Peruvians Abroad

Peruvians Abroad Roundup: Reyna, Gallese enter international break on a high

Featured Image: Canadian Press

The international break has begun. Peru’s first “friendly” against Chile is on Friday and the entire squad is now in the United States preparing for the Clásico del Pacífico.

Most of those players enter this game in very good form. However, some had to withdraw due to injuries, which might open the door for someone to impress Ricardo Gareca over the next eight days.

With that in mind, here’s your weekly roundup on 14 different players.


Cristian Benavente


Did Cristian Benavente walk underneath 18 ladders or shatter 100 mirrors recently? He can’t seem to get any luck when it comes to the national team.

Despite receiving a call-up to the squad for these friendlies, Benavente had to be withdrawn due to a muscle-related injury he suffered on Friday against Cercle Brugge. Wilder Cartagena was called up as his replacement, which means the Spanish-born attacker has to wait until November for his next opportunity.

For what it’s worth, this was a nice preview ahead of the Chile and U.S. friendlies. Benavente was incredibly dynamic from the left wing again. He should’ve finished with a goal but his shot was cleared off the line.

Unfortunately, we won’t see Benavente with Peru for at least another month. Hopefully this form continues in the meantime.

Pedro Gallese


Unfortunately for Pedro Gallese, the move to Boca Juniors did not pan out. It’s alleged that his financial demands swayed the loan and Boca opted for Bolivia international Carlos Lampe instead.

To Gallese’s credit, he responded emphatically to the news with a partidazo against Necaxa. He made six saves to help Veracruz preserve a 0-0 draw and was easily the man of the match in this one.

Courtesy: @emba_criollos

Gallese is a quality goalkeeper. His issues are injuries and playing for a low-profile club. If Peru’s No. 1 could stay fit regularly, then he could very easily earn a move to a bigger team. For now, he’ll have to stay at Veracruz and hope that a transfer will be formulated.

Wilder Cartagena

Photo: Getty Images

Wilder Cartagena began the weekend knowing that he’d have to stay behind while his countrymen travelled to the U.S. Thanks to Benavente’s injury, Cartagena is back in the fold.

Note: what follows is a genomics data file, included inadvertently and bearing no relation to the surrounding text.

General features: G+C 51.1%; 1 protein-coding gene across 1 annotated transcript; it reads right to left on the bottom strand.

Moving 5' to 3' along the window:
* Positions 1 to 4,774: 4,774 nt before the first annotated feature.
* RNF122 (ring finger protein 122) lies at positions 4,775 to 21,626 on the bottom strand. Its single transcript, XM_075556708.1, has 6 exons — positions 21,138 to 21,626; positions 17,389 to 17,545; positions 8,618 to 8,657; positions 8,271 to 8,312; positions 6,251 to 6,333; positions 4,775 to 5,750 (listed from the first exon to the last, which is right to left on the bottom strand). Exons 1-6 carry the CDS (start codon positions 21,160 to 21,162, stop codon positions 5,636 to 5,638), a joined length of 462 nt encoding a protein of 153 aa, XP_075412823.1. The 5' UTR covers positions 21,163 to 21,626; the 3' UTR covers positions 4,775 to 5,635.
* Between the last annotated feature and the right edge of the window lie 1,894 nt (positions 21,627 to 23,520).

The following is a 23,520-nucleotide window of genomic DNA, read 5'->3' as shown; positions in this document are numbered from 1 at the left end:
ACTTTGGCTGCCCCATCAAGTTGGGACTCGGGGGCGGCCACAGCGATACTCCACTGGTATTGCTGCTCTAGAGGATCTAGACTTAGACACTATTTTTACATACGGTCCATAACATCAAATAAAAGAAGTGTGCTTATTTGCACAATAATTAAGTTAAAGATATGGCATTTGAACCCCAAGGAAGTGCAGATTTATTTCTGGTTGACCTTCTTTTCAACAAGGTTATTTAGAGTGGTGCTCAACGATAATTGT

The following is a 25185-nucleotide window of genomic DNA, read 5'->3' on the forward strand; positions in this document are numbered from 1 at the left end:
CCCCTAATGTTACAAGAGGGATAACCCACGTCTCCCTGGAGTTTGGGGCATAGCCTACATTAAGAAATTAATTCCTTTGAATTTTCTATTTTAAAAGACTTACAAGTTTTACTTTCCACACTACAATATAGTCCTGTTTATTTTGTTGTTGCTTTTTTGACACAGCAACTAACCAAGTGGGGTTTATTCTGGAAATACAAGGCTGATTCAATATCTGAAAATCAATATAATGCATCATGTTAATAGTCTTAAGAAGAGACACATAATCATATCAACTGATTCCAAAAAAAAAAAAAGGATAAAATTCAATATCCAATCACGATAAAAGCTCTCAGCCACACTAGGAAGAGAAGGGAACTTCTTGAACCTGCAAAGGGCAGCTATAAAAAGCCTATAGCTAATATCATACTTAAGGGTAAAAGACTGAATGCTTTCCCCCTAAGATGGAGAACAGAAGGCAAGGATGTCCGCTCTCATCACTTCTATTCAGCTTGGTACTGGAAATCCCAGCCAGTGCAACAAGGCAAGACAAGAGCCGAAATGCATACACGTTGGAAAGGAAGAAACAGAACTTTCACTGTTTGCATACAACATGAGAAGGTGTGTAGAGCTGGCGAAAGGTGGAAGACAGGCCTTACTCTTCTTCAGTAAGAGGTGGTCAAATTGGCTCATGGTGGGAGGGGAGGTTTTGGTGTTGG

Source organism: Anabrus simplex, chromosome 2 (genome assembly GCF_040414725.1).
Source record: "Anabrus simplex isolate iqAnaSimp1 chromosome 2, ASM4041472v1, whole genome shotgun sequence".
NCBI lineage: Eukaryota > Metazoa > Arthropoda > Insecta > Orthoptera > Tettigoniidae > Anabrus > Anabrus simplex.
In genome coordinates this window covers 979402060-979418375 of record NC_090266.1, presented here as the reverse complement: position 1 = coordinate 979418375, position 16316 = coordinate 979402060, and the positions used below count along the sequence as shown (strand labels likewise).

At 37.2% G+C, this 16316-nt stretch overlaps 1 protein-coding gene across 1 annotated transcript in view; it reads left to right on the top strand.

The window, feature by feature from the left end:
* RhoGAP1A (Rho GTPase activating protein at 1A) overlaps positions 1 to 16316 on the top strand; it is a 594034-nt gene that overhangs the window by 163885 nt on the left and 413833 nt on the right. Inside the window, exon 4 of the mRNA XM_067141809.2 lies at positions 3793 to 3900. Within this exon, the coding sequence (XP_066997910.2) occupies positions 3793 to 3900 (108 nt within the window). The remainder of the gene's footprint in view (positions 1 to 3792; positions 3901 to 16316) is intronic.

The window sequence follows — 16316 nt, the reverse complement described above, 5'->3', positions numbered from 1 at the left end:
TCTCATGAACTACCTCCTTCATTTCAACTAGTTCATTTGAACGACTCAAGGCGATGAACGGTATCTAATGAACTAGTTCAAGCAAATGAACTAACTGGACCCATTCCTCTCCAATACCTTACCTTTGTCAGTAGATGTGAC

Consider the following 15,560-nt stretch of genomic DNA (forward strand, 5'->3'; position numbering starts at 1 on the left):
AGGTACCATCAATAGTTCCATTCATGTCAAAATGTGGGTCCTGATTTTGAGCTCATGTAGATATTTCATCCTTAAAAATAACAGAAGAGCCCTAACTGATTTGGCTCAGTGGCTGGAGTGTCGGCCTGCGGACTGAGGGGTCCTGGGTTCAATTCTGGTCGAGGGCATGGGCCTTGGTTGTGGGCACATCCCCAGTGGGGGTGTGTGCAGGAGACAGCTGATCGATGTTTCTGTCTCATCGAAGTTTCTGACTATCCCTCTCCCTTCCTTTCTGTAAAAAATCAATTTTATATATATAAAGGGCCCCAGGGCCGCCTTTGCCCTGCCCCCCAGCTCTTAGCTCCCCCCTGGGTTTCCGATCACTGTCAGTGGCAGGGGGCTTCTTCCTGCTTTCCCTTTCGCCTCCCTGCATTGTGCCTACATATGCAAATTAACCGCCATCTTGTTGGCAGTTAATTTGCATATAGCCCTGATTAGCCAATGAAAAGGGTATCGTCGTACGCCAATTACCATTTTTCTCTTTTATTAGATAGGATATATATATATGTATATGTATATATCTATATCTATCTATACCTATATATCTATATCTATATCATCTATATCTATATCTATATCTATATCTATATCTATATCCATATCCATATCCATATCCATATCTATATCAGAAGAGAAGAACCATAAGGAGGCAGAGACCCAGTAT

This creates a logjam in midfield with Renato Tapia, Yoshimar Yotún, Pedro Aquino, Sergio Peña and Horacio Calcaterra. However, Cartagena is unique because he is more of a defensive shield, but with less passing range.

Cartagena is what Germans call a “raumdeuter” or “space investigator.” It’s more commonly used for forwards like Thomas Muller. However, that is a very apt description for the Peruvian. He can sense the danger and make the necessary intervention before an attack begins.

This was seen against Necaxa on Friday night. Watch how he quickly senses the midfielders trying to advance play before making the vital block.

Courtesy: @emba_criollos

His distribution is patchy but there’s no doubting Cartagena’s work rate. Even when a pass goes awry, he chases it down.

Courtesy: @emba_criollos

This was a decent showing for Cartagena in general. He won about half of his defensive duels and completed around three or four tackles in the game. He’s not a flashy player but he’s effective in his role. That’s why Ricardo Gareca trusts him.


Yordy Reyna

Photo: Xinhuanet

It’s almost poetic how Yordy Reyna’s last two call-ups came to be.

After an incredible run of form from July to October last year, Reyna made the final Peru squads of 2018 and even had a couple of appearances off the bench in vital World Cup qualifiers.

Fast forward another 12 months and Reyna is back with the team for a similar reason. He’s posted three goals and five assists since the end of July in all competitions and has been one of Vancouver’s most consistent attackers in that span.

Reyna’s latest assist was Ronaldinho-esque and it helped the Whitecaps topple MLS champions Toronto FC on Saturday.

Reyna was also involved in the buildup for the winning goal. The Peruvian recovered the ball and quickly released Jordon Mutch into open space down the right before Kei Kamara converted in the box.

Reyna has played in a number of roles for Vancouver, whether it’s been a second striker, No. 10 or on the wing. This makes Ricardo Gareca’s job a little tougher because the 25-year-old has traditionally played on the wing for Peru. I think he’s best utilized playing off another striker. Maybe we’ll see a partnership with Raúl Ruidíaz at some point this week.

Alexi Gómez


Make that two straight appearances for Alexi Gómez after spending two months out in the cold.

Gómez came off the bench but played the entirety of the second half for Minnesota United in their 5-1 loss to the Philadelphia Union. He entered the match when Philadelphia was leading 4-0, so his performance should be taken with a grain of salt in this case.

Regardless, Gómez was excellent off the bench. He was actually deployed as a winger as opposed to a wingback, which has been his regular role since the beginning of the summer. It’s no surprise that he thrived in an advanced position with fewer defensive responsibilities.

Gómez could bomb forward without worrying about tracking back and it led to some majestic runs.

Courtesy: @emba_criollos

Courtesy: @emba_criollos

Courtesy: @emba_criollos

The end product from his teammates wasn’t there but Gómez added dynamism and unpredictability to the attack. The Union couldn’t contain the Peruvian winger in the second half, which makes me wonder whether he’ll reclaim that spot for the rest of the season.

Andy Polo


It’s becoming frustrating seeing Andy Polo constantly switching roles. One game he’s a central midfielder, then he’s a winger. It isn’t too drastic of a change in Giovanni Savarese’s system, but it leads to inconsistent performances from the Peruvian.

He wasn’t poor by any means over the weekend. He just wasn’t as impactful in the game. There was the odd slaloming run or decent link-up with teammates, but they weren’t worrisome for Real Salt Lake.

Polo’s next step in his development depends on a consistent role in the team. Otherwise, he’ll be nothing more than an above-average player. But that’s dependent on his coaches, whether it’s in Portland or elsewhere.

Carlos Ascues

Photo: Orlando City SC

Speaking of constantly rotating positions, Carlos Ascues was back in the midfield for Orlando City in their 2-0 defeat to FC Dallas.